The avocado is a fruit that grows in hot, tropical climates that has a sweet and sour taste. Avocados are a well-known source of carotenoids that provide a multitude of vitamins including vitamin A, minerals, phenolics, and fatty acids. In a number of studies, it has been noted that avocado consumption helps to lower blood lipids and cholesterol, decrease blood pressure, get protection against and heal diabetes, avoid being overweight, inhibit the formation of coagulation inside the veins, fight and cure arteriosclerosis, and protect the heart.
It is also reported that its seed, shell, and leaves are beneficial against abnormalities (when consumed after certain processes) that constitute the metabolic syndrome.
Dried avocado leaves may be brewed using hot water for consumption, or they can be ground to be added to soups or salads. There are many scientific studies that suggest that avocado leaves can prevent diabetes and lower blood pressure. Avocado leaves have also been shown to be effective in protecting the heart and decreasing cholesterol.
Avocado seeds may be consumed after they are baked and grated or ground. They may be brewed in the same way we brew tea, or they may be added to salads, soups, or pasta. Avocado's fat-burning content is found not only in its flesh, but also in its seeds. The high fiber content of its seeds ensures a feeling of satiety. With nutritional fats, antioxidants, and soluble fibers in its content, avocados help us reduce our cholesterol levels. It is highly efficacious in preventing high cholesterol and coronary artery disease. Patients with high blood pressure should not throw away avocado seeds. The potassium content in avocado seeds helps to expand veins and arteries, lowering blood pressure and reducing the heart attack risk.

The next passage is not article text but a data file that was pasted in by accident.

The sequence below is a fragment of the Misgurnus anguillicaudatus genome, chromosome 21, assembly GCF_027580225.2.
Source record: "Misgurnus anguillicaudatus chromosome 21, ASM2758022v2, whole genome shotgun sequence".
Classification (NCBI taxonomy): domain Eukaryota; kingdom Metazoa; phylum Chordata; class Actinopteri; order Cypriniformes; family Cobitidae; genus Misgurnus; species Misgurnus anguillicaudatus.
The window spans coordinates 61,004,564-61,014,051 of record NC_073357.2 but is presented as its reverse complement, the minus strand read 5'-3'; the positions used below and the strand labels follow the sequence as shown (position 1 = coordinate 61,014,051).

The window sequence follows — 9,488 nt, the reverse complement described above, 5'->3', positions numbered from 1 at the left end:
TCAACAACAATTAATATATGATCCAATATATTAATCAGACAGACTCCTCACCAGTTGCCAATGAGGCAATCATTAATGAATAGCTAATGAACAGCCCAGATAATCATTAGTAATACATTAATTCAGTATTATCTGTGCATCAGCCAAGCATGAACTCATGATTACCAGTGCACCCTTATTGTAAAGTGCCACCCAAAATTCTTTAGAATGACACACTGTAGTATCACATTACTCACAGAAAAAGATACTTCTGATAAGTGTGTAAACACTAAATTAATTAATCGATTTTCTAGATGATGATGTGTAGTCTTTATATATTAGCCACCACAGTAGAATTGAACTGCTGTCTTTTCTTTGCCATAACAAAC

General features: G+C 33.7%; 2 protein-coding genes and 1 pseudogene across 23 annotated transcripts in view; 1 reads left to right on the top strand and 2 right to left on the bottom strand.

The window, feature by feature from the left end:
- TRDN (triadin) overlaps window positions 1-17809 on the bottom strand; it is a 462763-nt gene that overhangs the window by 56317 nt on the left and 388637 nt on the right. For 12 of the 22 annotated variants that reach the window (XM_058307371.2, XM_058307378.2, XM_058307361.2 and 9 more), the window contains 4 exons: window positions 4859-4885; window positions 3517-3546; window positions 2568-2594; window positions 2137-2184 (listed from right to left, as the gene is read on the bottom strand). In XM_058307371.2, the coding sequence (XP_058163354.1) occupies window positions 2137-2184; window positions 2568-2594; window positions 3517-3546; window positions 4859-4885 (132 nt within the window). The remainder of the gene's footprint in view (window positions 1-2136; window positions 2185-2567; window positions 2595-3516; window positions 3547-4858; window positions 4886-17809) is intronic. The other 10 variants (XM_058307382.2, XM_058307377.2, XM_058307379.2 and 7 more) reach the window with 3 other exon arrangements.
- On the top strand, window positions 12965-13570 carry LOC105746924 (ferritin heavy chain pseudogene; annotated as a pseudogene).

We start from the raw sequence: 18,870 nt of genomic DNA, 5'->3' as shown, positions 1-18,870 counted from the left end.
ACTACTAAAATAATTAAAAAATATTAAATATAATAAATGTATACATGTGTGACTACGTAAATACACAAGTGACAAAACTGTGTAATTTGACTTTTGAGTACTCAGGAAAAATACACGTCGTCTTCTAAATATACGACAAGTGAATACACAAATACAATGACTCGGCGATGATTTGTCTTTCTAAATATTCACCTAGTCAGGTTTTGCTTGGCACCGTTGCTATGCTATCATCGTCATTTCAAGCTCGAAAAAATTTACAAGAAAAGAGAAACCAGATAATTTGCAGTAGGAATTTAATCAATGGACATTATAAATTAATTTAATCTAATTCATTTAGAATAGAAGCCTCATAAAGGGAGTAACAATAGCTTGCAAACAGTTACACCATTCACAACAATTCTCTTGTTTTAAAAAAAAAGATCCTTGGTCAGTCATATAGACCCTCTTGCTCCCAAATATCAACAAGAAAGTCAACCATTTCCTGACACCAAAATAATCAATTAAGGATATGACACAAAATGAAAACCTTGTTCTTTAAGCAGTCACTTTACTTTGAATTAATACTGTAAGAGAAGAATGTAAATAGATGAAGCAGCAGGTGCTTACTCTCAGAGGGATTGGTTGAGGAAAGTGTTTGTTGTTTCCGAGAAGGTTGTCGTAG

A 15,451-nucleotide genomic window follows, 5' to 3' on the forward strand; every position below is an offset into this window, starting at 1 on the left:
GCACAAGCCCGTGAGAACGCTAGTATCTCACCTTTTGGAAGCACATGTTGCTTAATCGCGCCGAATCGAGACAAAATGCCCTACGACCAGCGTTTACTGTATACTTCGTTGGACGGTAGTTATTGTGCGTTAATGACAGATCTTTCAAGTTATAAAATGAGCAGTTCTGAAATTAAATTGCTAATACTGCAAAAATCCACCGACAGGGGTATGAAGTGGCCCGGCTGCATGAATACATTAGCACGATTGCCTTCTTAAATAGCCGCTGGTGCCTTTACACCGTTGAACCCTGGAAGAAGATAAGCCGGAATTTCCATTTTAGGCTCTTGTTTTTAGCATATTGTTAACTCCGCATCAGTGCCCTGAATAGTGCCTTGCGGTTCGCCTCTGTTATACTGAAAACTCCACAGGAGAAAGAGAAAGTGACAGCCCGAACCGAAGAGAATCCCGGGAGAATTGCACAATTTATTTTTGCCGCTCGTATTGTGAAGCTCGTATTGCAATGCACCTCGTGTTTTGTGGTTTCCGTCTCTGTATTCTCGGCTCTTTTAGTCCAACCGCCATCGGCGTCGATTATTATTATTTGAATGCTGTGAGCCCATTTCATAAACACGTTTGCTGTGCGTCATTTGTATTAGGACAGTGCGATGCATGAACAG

Avocado oil is equally popular because of its resemblance to olive oil. It is produced at high quality using cold pressing method that is also used on olives. Highly beneficial to body health due to the minerals and vitamins it contains, avocado oil is studied across the globe. With its high vitamin E content, avocado oil is particularly effective for skin and hair health. As edible oil, it is low in saturated fatty acids and oxidation, and also does not contain any carbohydrates.
In terms of content, avocados differ considerably from other fruits. While other fruits have higher sugar content, avocados are high in oil. Having a rich vitamin and mineral content, avocado oil contains vitamins A, B1, B2, B5, D, and E. As a source of potassium, proteins, and certain minerals, avocado oil is very beneficial to heart and skin health.
A medium-sized avocado contains approximately 25 grams of monounsaturated fatty acids, which are known to be heart-friendly. Another benefit of avocado oil is its impact on cholesterol. Avocado oil is very rich in alpha-carotene and beta-carotene, thus it is said to provide effective protection against cancer. It is particularly effective against prostate cancer.
Numerous clinical studies have recently been conducted concerning the effects of the avocado. Avocado products are proven to be efficacious against metabolic syndrome. Its most important effect is its positive influence over blood lipids. Avocado consumption restores or balances the following blood lipids; low density lipoproteins (LDL-C); high density lipoproteins (HDL-C); triglycerides; and phospholipids. This positive effect on blood lipids is explained as avocado's ability to disintegrate certain lipoproteins so that they can be absorbed and stored by adipose tissues, or they can be burned in several tissues such as the liver and the pancreas. Avocado products result in an increase in the amount of smooth endoplasmic reticulum that has a special role in the lipid mechanism in the liver cells.
Avocados are tasty and healthy; but as with any fruit, it is best to have a healthy measure and not overeat!
Jamshid Tabeshpour, Bibi Marjan Razavi and Hossein Hosseinzadeh. Effects of Avocado (Persea americana) on Metabolic Syndrome: A Comprehensive Systematic Review. Phytotherapy Research (2017). DOI: 10.1002/ptr.5805